Greater than Equal

African American Struggles for Schools and Citizenship in North Carolina, 1919-1965

By Sarah Caroline Thuesen

384 pp., 6.125 x 9.25, 31 halftones, 1 maps, 10 tables, notes, bibl., index

  • Paperback ISBN: 978-1-4696-5529-1
    Published: May 2019
  • Hardcover ISBN: 978-0-8078-3930-0
    Published: August 2013
  • E-book EPUB ISBN: 978-1-4696-0970-6
    Published: August 2013
  • E-book PDF ISBN: 979-8-8908-8599-9
    Published: August 2013

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Awards & distinctions

North Caroliniana Book Award, North Caroliniana Society

2014 Ragan Old North State Award for Nonfiction, North Carolina Literary and Historical Association

During the half century preceding widespread school integration, black North Carolinians engaged in a dramatic struggle for equal educational opportunity as segregated schooling flourished. Drawing on archival records and oral histories, Sarah Thuesen gives voice to students, parents, teachers, school officials, and civic leaders to reconstruct this high-stakes drama. She explores how African Americans pressed for equality in curricula, higher education, teacher salaries, and school facilities; how white officials co-opted equalization as a means of forestalling integration; and, finally, how black activism for equality evolved into a fight for something "greater than equal"--integrated schools that served as models of civic inclusion.

These battles persisted into the Brown era, mobilized black communities, narrowed material disparities, fostered black school pride, and profoundly shaped the eventual movement for desegregation. Thuesen emphasizes that the remarkable achievements of this activism should not obscure the inherent limitations of a fight for equality in a segregated society. In fact, these unresolved struggles are emblematic of fault lines that developed across the South, and serve as an urgent reminder of the inextricable connections between educational equality, racial diversity, and the achievement of first-class citizenship.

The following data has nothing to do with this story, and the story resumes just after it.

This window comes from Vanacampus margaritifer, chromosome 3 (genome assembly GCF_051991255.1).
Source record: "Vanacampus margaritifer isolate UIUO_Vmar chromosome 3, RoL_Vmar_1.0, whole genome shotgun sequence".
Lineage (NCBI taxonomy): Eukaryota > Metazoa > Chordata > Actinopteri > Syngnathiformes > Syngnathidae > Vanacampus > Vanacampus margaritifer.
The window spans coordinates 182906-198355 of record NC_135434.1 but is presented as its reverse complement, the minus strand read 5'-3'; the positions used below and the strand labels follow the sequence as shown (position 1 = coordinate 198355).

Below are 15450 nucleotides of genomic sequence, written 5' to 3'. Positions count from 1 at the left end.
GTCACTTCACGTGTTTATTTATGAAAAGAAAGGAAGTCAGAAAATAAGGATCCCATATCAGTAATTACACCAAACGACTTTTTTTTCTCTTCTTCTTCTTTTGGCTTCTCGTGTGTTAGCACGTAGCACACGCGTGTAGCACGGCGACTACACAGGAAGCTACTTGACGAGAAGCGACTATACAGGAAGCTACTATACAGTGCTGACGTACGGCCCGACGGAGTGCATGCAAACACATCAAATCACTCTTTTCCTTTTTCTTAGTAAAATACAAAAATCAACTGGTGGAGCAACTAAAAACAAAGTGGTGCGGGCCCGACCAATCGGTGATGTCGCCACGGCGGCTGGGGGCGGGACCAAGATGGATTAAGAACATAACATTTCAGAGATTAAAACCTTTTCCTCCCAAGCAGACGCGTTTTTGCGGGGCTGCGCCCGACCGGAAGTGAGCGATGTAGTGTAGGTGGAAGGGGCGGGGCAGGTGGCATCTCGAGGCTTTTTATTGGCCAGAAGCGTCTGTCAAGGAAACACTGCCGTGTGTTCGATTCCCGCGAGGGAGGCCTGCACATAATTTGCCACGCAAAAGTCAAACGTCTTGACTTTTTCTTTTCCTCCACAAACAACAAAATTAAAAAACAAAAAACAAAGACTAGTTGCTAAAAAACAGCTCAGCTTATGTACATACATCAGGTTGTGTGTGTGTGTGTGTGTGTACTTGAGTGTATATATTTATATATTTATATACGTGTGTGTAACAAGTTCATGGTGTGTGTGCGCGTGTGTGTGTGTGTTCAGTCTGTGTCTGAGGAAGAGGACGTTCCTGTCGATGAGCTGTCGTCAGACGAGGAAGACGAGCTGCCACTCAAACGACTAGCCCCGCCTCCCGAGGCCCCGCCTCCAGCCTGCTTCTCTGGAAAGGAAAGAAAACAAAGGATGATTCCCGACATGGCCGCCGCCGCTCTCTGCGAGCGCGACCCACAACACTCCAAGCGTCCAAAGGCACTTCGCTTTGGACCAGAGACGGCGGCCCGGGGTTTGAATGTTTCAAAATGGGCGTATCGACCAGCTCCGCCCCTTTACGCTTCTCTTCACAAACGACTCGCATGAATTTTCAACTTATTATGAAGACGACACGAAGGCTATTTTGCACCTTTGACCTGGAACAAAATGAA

About the Author

Sarah Thuesen teaches history at Guilford College in Greensboro, N.C.
For more information about Sarah Caroline Thuesen, visit the Author Page.


"Recommended. Upper-division undergraduates and above."--Choice

“Thuesen joins a rich and growing literature that embraces the idea of a ‘Long Civil Rights Movement.’”--Journal of Interdisciplinary History

“An outstanding work of scholarship that substantially increases our understanding of the history of education and the long black freedom struggle.”--The North Carolina Historical Review

“Thuesen’s nuanced analysis deepens our understanding of the history of education in North Carolina.”--Journal of American History

“This study of the African American struggle for educational equality is crucial reading for anyone interested in the long civil rights movement, educational reform, or the relationship between school and citizenship. Thuesen’s research is impeccable; her writing is clear; and her arguments are well-grounded in the facts.”--American Historical Review

“A precise and reasoned exploration of this rich and complex history, particularly attentive to a range of black efforts and opinions.”--Journal of Southern History

Multimedia & Links

Read: In a guest post, Thuesen discusses the history and impact of the North Carolina NAACP during an important anniversary. Read "The North Carolina NAACP: 80 Years at the Forefront of Struggles for Equality."

Read In another post, Thuesen explains how North Carolina used the creation and renovation of black schools to resist integration and warns against retreating too early from formal desegregation strategies. Read "Jim Crow’s Roots, Jim Crow’s Remedies."